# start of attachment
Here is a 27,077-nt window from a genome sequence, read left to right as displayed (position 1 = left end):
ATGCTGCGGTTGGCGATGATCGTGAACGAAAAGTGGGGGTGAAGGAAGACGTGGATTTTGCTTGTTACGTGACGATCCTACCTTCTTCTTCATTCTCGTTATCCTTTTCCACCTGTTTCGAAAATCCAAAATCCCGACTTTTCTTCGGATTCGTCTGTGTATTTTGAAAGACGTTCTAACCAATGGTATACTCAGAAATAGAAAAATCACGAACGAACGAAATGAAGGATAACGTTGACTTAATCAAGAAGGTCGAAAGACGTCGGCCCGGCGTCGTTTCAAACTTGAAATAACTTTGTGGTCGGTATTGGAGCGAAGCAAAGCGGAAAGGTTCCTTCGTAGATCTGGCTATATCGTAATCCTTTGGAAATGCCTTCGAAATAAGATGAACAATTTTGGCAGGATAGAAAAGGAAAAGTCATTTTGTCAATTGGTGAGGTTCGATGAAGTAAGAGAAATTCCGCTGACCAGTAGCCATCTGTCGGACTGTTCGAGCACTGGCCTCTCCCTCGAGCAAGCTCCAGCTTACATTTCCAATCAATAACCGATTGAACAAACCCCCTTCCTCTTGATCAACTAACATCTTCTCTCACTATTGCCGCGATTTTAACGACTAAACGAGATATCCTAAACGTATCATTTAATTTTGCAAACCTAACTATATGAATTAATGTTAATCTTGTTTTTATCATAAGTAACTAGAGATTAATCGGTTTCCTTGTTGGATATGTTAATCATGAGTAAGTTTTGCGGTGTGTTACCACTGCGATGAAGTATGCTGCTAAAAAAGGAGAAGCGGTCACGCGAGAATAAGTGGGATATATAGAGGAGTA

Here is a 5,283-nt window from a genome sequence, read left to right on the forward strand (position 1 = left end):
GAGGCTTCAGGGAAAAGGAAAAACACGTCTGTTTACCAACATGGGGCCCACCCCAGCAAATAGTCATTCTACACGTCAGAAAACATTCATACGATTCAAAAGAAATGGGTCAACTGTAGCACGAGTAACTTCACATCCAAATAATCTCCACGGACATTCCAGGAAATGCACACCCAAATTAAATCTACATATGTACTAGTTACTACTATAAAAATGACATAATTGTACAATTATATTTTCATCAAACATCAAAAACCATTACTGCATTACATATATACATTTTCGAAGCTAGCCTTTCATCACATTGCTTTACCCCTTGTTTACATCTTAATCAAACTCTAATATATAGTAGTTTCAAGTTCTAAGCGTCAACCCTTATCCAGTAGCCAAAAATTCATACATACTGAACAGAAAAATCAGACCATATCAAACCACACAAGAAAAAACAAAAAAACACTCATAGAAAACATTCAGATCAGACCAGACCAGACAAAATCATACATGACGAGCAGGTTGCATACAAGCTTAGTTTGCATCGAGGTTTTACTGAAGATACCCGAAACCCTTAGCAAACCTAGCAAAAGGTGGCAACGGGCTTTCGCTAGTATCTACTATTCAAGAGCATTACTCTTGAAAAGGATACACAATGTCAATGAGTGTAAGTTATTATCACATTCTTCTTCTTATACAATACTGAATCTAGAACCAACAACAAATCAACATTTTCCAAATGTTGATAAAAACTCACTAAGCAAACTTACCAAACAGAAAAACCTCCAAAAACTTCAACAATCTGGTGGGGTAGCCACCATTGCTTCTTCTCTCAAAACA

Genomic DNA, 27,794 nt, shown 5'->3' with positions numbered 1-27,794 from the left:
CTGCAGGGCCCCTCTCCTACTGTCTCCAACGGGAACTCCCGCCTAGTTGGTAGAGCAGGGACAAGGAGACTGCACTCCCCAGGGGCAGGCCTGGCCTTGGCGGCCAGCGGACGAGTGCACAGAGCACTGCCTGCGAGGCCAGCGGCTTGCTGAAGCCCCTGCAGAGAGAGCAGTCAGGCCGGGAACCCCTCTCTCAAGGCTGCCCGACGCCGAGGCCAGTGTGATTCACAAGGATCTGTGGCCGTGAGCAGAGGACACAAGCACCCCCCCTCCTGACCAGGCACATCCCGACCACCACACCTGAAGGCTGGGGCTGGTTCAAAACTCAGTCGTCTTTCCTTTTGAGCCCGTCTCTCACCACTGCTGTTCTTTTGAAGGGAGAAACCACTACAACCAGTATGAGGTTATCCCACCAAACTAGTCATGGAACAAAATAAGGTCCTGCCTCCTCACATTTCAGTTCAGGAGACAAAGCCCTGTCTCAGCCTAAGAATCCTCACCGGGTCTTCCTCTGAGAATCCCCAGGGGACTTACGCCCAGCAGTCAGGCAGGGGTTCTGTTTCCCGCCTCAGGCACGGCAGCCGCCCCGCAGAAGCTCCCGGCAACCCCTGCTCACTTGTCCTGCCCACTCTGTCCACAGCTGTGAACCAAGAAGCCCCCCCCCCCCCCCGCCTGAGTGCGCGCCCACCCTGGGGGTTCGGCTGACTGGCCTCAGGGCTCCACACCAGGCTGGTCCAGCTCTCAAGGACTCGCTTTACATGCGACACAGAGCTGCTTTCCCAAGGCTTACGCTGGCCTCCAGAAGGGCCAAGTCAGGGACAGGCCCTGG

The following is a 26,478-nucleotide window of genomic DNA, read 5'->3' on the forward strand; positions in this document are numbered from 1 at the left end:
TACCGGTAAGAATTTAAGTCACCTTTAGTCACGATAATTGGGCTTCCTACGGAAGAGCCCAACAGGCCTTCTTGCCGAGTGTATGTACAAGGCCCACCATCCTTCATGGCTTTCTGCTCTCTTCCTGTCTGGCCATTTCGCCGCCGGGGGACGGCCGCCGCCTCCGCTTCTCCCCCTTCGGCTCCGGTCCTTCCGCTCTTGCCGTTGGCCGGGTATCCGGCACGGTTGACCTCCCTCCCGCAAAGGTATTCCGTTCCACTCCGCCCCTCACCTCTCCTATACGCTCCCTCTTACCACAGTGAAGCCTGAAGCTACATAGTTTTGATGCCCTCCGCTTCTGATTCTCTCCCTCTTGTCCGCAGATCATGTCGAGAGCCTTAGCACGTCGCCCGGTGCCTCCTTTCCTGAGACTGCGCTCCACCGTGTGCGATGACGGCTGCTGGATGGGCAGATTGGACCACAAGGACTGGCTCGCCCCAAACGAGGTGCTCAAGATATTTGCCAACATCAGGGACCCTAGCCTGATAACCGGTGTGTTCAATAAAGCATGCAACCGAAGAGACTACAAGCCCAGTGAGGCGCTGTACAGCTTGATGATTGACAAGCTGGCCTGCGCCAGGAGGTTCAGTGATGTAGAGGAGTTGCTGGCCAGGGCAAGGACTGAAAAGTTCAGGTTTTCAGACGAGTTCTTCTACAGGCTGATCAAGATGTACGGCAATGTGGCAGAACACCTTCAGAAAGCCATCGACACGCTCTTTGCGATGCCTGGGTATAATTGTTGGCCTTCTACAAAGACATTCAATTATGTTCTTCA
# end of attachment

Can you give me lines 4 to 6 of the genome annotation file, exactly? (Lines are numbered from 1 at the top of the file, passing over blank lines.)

GAGGCTTCAGGGAAAAGGAAAAACACGTCTGTTTACCAACATGGGGCCCACCCCAGCAAATAGTCATTCTACACGTCAGAAAACATTCATACGATTCAAAAGAAATGGGTCAACTGTAGCACGAGTAACTTCACATCCAAATAATCTCCACGGACATTCCAGGAAATGCACACCCAAATTAAATCTACATATGTACTAGTTACTACTATAAAAATGACATAATTGTACAATTATATTTTCATCAAACATCAAAAACCATTACTGCATTACATATATACATTTTCGAAGCTAGCCTTTCATCACATTGCTTTACCCCTTGTTTACATCTTAATCAAACTCTAATATATAGTAGTTTCAAGTTCTAAGCGTCAACCCTTATCCAGTAGCCAAAAATTCATACATACTGAACAGAAAAATCAGACCATATCAAACCACACAAGAAAAAACAAAAAAACACTCATAGAAAACATTCAGATCAGACCAGACCAGACAAAATCATACATGACGAGCAGGTTGCATACAAGCTTAGTTTGCATCGAGGTTTTACTGAAGATACCCGAAACCCTTAGCAAACCTAGCAAAAGGTGGCAACGGGCTTTCGCTAGTATCTACTATTCAAGAGCATTACTCTTGAAAAGGATACACAATGTCAATGAGTGTAAGTTATTATCACATTCTTCTTCTTATACAATACTGAATCTAGAACCAACAACAAATCAACATTTTCCAAATGTTGATAAAAACTCACTAAGCAAACTTACCAAACAGAAAAACCTCCAAAAACTTCAACAATCTGGTGGGGTAGCCACCATTGCTTCTTCTCTCAAAACA

Genomic DNA, 27,794 nt, shown 5'->3' with positions numbered 1-27,794 from the left:
CTGCAGGGCCCCTCTCCTACTGTCTCCAACGGGAACTCCCGCCTAGTTGGTAGAGCAGGGACAAGGAGACTGCACTCCCCAGGGGCAGGCCTGGCCTTGGCGGCCAGCGGACGAGTGCACAGAGCACTGCCTGCGAGGCCAGCGGCTTGCTGAAGCCCCTGCAGAGAGAGCAGTCAGGCCGGGAACCCCTCTCTCAAGGCTGCCCGACGCCGAGGCCAGTGTGATTCACAAGGATCTGTGGCCGTGAGCAGAGGACACAAGCACCCCCCCTCCTGACCAGGCACATCCCGACCACCACACCTGAAGGCTGGGGCTGGTTCAAAACTCAGTCGTCTTTCCTTTTGAGCCCGTCTCTCACCACTGCTGTTCTTTTGAAGGGAGAAACCACTACAACCAGTATGAGGTTATCCCACCAAACTAGTCATGGAACAAAATAAGGTCCTGCCTCCTCACATTTCAGTTCAGGAGACAAAGCCCTGTCTCAGCCTAAGAATCCTCACCGGGTCTTCCTCTGAGAATCCCCAGGGGACTTACGCCCAGCAGTCAGGCAGGGGTTCTGTTTCCCGCCTCAGGCACGGCAGCCGCCCCGCAGAAGCTCCCGGCAACCCCTGCTCACTTGTCCTGCCCACTCTGTCCACAGCTGTGAACCAAGAAGCCCCCCCCCCCCCCCGCCTGAGTGCGCGCCCACCCTGGGGGTTCGGCTGACTGGCCTCAGGGCTCCACACCAGGCTGGTCCAGCTCTCAAGGACTCGCTTTACATGCGACACAGAGCTGCTTTCCCAAGGCTTACGCTGGCCTCCAGAAGGGCCAAGTCAGGGACAGGCCCTGG